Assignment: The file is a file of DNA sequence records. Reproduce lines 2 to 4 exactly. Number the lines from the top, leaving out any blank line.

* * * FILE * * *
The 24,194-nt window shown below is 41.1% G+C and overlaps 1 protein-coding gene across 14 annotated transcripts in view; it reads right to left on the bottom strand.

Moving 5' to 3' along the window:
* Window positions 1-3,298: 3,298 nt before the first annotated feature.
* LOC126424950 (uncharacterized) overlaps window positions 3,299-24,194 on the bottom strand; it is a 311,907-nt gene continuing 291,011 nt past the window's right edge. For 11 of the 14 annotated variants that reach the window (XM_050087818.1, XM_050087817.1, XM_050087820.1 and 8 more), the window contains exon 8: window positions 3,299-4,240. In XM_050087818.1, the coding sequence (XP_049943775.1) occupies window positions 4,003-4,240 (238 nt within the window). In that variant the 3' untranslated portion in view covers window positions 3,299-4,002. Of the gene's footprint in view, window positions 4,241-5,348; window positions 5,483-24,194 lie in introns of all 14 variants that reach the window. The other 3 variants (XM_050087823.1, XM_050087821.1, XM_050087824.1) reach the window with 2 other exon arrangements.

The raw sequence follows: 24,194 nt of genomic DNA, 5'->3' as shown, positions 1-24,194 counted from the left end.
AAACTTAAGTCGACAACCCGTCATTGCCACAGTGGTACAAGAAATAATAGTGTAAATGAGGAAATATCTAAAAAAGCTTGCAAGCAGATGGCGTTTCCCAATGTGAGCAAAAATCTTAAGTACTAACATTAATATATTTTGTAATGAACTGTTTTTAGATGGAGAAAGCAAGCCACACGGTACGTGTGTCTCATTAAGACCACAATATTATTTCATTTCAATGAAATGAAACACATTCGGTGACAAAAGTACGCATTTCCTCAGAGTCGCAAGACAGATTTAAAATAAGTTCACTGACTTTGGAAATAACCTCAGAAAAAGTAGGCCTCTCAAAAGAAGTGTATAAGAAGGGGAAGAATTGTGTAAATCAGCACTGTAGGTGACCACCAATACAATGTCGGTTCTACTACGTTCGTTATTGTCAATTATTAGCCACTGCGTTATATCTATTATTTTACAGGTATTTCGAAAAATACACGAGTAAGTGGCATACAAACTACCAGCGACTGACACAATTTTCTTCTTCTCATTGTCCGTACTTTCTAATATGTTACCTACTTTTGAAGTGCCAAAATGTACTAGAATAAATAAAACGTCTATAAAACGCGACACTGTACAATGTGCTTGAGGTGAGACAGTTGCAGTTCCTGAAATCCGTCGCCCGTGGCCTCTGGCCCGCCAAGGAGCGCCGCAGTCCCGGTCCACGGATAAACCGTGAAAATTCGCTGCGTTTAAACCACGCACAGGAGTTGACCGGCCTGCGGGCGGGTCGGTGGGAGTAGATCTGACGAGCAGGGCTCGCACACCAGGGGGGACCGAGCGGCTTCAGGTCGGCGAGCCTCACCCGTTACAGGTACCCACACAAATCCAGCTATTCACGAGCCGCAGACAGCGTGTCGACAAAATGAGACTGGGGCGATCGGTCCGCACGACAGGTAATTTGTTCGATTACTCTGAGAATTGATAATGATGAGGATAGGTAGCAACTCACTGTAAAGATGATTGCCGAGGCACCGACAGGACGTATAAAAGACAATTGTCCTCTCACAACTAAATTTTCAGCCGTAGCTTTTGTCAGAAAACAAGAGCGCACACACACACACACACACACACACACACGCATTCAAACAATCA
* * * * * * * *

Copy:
Moving 5' to 3' along the window:
* Window positions 1-3,298: 3,298 nt before the first annotated feature.
* LOC126424950 (uncharacterized) overlaps window positions 3,299-24,194 on the bottom strand; it is a 311,907-nt gene continuing 291,011 nt past the window's right edge. For 11 of the 14 annotated variants that reach the window (XM_050087818.1, XM_050087817.1, XM_050087820.1 and 8 more), the window contains exon 8: window positions 3,299-4,240. In XM_050087818.1, the coding sequence (XP_049943775.1) occupies window positions 4,003-4,240 (238 nt within the window). In that variant the 3' untranslated portion in view covers window positions 3,299-4,002. Of the gene's footprint in view, window positions 4,241-5,348; window positions 5,483-24,194 lie in introns of all 14 variants that reach the window. The other 3 variants (XM_050087823.1, XM_050087821.1, XM_050087824.1) reach the window with 2 other exon arrangements.